- Example: "fuchsia-pkg://fuchsia.com/netstack#meta/netstack.cm"
https: The component is resolved as a web application by a web resolver. This scheme is used to integrate web-based content with the component framework.
- Example: "https://fuchsia.dev/"
The component topology is an abstract data structure that describes the relationships among component instances. It is made of three parts:
- Component instance tree: Describes how component instances are composed together (their parent-child relationships).
- Capability routing graph: Describes how component instances gain access to use capabilities exposed by other component instances (their provider-consumer relationships).
- Compartment tree: Describes how component instances are isolated from one another and the resources their sandboxes may share at runtime (their isolation relationships).
TODO: Add a picture or a thousand words.
The structure of the component topology greatly influences component lifecycle and use of capabilities.
Any number of components can be combined together to make more complex components through hierarchical composition.
In hierarchical composition, a parent component creates instances of other components which are known as its children. The newly created children belong to the parent and are dependent upon the parent to provide them with the capabilities that they need to run. Meanwhile, the parent gains access to the capabilities exposed by its children through capability routing.
Children can be created in two ways:
- Statically: The parent declares the existence of the child in its own component declaration. The child is destroyed automatically if the child declaration is removed in an updated version of the parent's software.
- Dynamically: The parent uses realm services to add a child to a component collection that the parent declared. The parent destroys the child in a similar manner.
Children remain forever dependent upon their parent; they cannot be reparented and they cannot outlive their parent. When a parent is destroyed so are all of its children.
The component topology represents the structure of these parent-child relationships as a component instance tree.
TODO: Add a diagram of a component instance tree.
The capabilities of child components cannot be directly accessed outside of the scope of their parent; they are encapsulated.
This model resembles composition in object-oriented programming languages.
A realm is a subtree of component instances formed by hierarchical composition. Each realm is rooted by a component instance and includes all of that instance's children and their descendants.
Realms are important encapsulation boundaries in the component topology. The root of each realm receives certain privileges to influence the behavior of components, such as:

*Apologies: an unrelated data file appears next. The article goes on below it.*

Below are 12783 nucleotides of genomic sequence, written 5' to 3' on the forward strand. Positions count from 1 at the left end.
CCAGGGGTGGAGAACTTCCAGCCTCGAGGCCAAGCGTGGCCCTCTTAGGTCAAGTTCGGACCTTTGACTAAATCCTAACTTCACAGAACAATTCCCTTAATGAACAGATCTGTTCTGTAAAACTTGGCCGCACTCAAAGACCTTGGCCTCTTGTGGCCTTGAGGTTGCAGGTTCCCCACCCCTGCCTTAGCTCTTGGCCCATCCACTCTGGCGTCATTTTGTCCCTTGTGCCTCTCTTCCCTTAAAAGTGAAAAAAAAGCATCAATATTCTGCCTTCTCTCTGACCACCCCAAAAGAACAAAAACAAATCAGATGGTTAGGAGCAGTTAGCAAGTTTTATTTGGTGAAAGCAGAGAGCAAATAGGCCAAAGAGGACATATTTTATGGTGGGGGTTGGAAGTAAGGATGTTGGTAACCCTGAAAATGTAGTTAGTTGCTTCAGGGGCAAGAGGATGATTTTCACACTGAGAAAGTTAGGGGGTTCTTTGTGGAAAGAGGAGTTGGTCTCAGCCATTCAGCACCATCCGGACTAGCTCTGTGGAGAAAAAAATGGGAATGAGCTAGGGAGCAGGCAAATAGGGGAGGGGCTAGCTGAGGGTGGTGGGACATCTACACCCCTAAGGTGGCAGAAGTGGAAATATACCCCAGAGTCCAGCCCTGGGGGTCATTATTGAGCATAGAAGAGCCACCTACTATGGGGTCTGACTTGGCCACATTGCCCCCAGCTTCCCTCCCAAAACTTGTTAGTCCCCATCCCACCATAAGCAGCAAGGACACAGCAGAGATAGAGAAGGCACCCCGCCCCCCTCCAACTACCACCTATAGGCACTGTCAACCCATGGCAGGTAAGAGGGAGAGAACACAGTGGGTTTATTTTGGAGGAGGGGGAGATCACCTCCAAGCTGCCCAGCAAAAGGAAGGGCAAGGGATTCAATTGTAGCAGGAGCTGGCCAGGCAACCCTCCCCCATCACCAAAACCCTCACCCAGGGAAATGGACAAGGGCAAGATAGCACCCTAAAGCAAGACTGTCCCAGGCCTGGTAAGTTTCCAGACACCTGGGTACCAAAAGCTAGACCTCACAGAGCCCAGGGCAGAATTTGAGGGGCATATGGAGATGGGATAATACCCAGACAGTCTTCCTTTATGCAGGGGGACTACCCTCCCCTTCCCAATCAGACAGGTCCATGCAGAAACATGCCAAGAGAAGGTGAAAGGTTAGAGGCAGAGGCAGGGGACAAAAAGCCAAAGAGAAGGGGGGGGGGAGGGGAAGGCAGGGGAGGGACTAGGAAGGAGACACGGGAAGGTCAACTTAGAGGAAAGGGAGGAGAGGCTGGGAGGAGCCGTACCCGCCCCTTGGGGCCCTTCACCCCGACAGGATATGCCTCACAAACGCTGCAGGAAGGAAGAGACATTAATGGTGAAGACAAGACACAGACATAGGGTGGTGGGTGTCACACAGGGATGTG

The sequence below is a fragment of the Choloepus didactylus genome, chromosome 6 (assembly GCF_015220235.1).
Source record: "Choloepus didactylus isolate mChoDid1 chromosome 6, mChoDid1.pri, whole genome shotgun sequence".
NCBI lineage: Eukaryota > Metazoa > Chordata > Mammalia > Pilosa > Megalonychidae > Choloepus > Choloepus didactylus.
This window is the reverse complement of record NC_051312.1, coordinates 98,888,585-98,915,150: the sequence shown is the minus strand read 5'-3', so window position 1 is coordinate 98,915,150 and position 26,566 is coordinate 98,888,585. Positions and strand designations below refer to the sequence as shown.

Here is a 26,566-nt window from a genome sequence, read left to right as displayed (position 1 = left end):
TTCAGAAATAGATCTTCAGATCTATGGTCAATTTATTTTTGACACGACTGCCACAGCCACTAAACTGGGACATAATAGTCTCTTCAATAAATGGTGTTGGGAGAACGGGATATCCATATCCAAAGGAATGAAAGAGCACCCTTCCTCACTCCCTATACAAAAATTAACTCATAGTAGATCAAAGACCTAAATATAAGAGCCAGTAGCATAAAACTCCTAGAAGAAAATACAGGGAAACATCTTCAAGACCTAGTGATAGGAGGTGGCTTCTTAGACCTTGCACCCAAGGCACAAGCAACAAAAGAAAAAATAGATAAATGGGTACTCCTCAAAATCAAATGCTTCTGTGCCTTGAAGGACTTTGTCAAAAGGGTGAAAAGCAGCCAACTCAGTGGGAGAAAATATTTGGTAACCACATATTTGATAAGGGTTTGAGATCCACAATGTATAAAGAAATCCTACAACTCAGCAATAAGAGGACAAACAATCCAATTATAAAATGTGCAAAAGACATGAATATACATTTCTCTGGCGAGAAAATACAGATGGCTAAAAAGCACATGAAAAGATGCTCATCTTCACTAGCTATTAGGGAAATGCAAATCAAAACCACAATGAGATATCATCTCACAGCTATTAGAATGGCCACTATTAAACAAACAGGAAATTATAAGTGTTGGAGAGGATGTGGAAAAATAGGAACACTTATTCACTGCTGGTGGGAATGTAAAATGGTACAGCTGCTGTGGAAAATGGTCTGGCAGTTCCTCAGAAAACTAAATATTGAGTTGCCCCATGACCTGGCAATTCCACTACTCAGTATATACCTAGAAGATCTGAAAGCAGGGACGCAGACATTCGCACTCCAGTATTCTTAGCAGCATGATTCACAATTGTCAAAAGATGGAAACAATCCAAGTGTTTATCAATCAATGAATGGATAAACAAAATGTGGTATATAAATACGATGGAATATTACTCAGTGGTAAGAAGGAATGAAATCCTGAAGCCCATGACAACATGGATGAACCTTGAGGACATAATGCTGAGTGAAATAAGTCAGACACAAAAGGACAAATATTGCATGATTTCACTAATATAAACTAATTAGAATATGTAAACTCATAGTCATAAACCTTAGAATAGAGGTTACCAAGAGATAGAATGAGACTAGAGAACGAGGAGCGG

- Declaring how capabilities flow into, out of, and within the realm.
- Binding to child components to access their services.
- Creating and destroying child components.
See the realms documentation for more information.
A moniker identifies a specific component instance in the component tree using a topological path. Monikers are collected in system logs and for persistence.
See the monikers documentation for details.
Components gain access to use capabilities exposed by other components through capability routing.
A compartment is an isolation boundary for component instances. It is an essential mechanism for preserving the confidentiality, integrity, and availability of components.
Physical hardware can act as a compartment. Components running on the same physical hardware share CPU, memory, persistent storage, and peripherals. They may be vulnerable to side-channels, privilege elevation, physical attacks, and other threats that are different from those faced by components running on different physical hardware. System security relies on making effective decisions about what capabilities to entrust to components.
A job can act as a compartment. Running a component in its own job ensures that the component's processes cannot access the memory or capabilities of processes belonging to other components in other jobs. The component framework can also kill the job to kill all of the component's processes (assuming the component could not create processes in other jobs). The kernel strongly enforces this isolation boundary.
A runner provides a compartment for each component that it runs. The runner is responsible for protecting itself and its runnees from each other, particularly if they share a runtime environment (such as a process) that limits the kernel's ability to enforce isolation.